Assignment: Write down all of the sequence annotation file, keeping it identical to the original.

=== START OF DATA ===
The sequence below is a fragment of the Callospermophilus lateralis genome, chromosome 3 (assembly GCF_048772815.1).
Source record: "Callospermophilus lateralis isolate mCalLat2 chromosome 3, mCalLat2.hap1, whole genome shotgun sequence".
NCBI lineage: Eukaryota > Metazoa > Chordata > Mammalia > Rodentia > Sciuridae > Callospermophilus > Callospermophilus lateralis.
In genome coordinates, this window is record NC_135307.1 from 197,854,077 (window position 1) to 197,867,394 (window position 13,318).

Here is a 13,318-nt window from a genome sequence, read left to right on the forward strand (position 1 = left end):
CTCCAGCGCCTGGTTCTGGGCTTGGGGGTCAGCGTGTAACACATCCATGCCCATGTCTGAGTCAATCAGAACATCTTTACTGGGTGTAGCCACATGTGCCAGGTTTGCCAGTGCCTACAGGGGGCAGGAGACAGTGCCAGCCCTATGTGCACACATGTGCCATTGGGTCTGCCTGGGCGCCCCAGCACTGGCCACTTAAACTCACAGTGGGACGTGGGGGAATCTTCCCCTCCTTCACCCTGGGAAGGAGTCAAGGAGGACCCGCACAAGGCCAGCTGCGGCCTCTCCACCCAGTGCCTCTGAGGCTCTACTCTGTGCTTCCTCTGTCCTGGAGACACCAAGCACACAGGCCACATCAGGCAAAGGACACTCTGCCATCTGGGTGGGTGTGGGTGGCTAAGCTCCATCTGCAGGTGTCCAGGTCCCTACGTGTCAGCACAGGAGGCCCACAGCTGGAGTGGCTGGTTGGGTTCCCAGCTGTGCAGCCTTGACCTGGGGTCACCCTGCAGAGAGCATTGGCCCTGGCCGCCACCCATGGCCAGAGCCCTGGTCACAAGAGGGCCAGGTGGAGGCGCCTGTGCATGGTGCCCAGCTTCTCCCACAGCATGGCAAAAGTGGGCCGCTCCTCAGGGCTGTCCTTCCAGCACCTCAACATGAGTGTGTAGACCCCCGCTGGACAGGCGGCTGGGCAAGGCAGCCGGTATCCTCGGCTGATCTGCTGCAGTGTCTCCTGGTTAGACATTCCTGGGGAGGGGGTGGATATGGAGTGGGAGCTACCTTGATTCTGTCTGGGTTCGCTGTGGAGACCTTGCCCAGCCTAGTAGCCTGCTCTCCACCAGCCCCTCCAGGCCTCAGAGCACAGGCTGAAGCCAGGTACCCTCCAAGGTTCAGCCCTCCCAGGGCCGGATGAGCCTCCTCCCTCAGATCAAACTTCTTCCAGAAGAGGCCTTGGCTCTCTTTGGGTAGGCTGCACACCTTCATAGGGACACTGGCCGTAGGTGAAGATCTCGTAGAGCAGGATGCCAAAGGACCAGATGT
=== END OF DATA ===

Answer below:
The sequence below is a fragment of the Callospermophilus lateralis genome, chromosome 3 (assembly GCF_048772815.1).
Source record: "Callospermophilus lateralis isolate mCalLat2 chromosome 3, mCalLat2.hap1, whole genome shotgun sequence".
NCBI lineage: Eukaryota > Metazoa > Chordata > Mammalia > Rodentia > Sciuridae > Callospermophilus > Callospermophilus lateralis.
In genome coordinates, this window is record NC_135307.1 from 197,854,077 (window position 1) to 197,867,394 (window position 13,318).

Here is a 13,318-nt window from a genome sequence, read left to right on the forward strand (position 1 = left end):
CTCCAGCGCCTGGTTCTGGGCTTGGGGGTCAGCGTGTAACACATCCATGCCCATGTCTGAGTCAATCAGAACATCTTTACTGGGTGTAGCCACATGTGCCAGGTTTGCCAGTGCCTACAGGGGGCAGGAGACAGTGCCAGCCCTATGTGCACACATGTGCCATTGGGTCTGCCTGGGCGCCCCAGCACTGGCCACTTAAACTCACAGTGGGACGTGGGGGAATCTTCCCCTCCTTCACCCTGGGAAGGAGTCAAGGAGGACCCGCACAAGGCCAGCTGCGGCCTCTCCACCCAGTGCCTCTGAGGCTCTACTCTGTGCTTCCTCTGTCCTGGAGACACCAAGCACACAGGCCACATCAGGCAAAGGACACTCTGCCATCTGGGTGGGTGTGGGTGGCTAAGCTCCATCTGCAGGTGTCCAGGTCCCTACGTGTCAGCACAGGAGGCCCACAGCTGGAGTGGCTGGTTGGGTTCCCAGCTGTGCAGCCTTGACCTGGGGTCACCCTGCAGAGAGCATTGGCCCTGGCCGCCACCCATGGCCAGAGCCCTGGTCACAAGAGGGCCAGGTGGAGGCGCCTGTGCATGGTGCCCAGCTTCTCCCACAGCATGGCAAAAGTGGGCCGCTCCTCAGGGCTGTCCTTCCAGCACCTCAACATGAGTGTGTAGACCCCCGCTGGACAGGCGGCTGGGCAAGGCAGCCGGTATCCTCGGCTGATCTGCTGCAGTGTCTCCTGGTTAGACATTCCTGGGGAGGGGGTGGATATGGAGTGGGAGCTACCTTGATTCTGTCTGGGTTCGCTGTGGAGACCTTGCCCAGCCTAGTAGCCTGCTCTCCACCAGCCCCTCCAGGCCTCAGAGCACAGGCTGAAGCCAGGTACCCTCCAAGGTTCAGCCCTCCCAGGGCCGGATGAGCCTCCTCCCTCAGATCAAACTTCTTCCAGAAGAGGCCTTGGCTCTCTTTGGGTAGGCTGCACACCTTCATAGGGACACTGGCCGTAGGTGAAGATCTCGTAGAGCAGGATGCCAAAGGACCAGATGT